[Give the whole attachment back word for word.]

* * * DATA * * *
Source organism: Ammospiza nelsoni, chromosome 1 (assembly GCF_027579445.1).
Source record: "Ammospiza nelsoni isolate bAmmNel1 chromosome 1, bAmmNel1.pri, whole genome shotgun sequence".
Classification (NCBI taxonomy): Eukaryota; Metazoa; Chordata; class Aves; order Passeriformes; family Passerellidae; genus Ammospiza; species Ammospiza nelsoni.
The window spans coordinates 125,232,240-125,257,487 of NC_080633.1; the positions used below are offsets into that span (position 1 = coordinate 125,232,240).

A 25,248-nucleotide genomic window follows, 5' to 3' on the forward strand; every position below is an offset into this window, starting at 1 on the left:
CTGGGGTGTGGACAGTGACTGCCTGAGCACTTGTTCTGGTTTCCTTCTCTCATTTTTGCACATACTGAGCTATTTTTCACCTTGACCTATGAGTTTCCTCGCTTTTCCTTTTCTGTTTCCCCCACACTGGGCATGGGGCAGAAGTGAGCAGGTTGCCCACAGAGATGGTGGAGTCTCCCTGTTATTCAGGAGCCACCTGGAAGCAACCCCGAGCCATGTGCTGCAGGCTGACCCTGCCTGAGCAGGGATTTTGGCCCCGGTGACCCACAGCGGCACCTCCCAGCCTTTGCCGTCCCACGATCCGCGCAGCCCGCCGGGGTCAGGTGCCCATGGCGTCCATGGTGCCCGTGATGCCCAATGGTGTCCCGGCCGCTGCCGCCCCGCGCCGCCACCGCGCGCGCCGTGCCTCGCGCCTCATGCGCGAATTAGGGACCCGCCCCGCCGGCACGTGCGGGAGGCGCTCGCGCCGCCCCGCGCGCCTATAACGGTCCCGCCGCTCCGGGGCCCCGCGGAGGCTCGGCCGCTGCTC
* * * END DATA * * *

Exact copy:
Source organism: Ammospiza nelsoni, chromosome 1 (assembly GCF_027579445.1).
Source record: "Ammospiza nelsoni isolate bAmmNel1 chromosome 1, bAmmNel1.pri, whole genome shotgun sequence".
Classification (NCBI taxonomy): Eukaryota; Metazoa; Chordata; class Aves; order Passeriformes; family Passerellidae; genus Ammospiza; species Ammospiza nelsoni.
The window spans coordinates 125,232,240-125,257,487 of NC_080633.1; the positions used below are offsets into that span (position 1 = coordinate 125,232,240).

A 25,248-nucleotide genomic window follows, 5' to 3' on the forward strand; every position below is an offset into this window, starting at 1 on the left:
CTGGGGTGTGGACAGTGACTGCCTGAGCACTTGTTCTGGTTTCCTTCTCTCATTTTTGCACATACTGAGCTATTTTTCACCTTGACCTATGAGTTTCCTCGCTTTTCCTTTTCTGTTTCCCCCACACTGGGCATGGGGCAGAAGTGAGCAGGTTGCCCACAGAGATGGTGGAGTCTCCCTGTTATTCAGGAGCCACCTGGAAGCAACCCCGAGCCATGTGCTGCAGGCTGACCCTGCCTGAGCAGGGATTTTGGCCCCGGTGACCCACAGCGGCACCTCCCAGCCTTTGCCGTCCCACGATCCGCGCAGCCCGCCGGGGTCAGGTGCCCATGGCGTCCATGGTGCCCGTGATGCCCAATGGTGTCCCGGCCGCTGCCGCCCCGCGCCGCCACCGCGCGCGCCGTGCCTCGCGCCTCATGCGCGAATTAGGGACCCGCCCCGCCGGCACGTGCGGGAGGCGCTCGCGCCGCCCCGCGCGCCTATAACGGTCCCGCCGCTCCGGGGCCCCGCGGAGGCTCGGCCGCTGCTC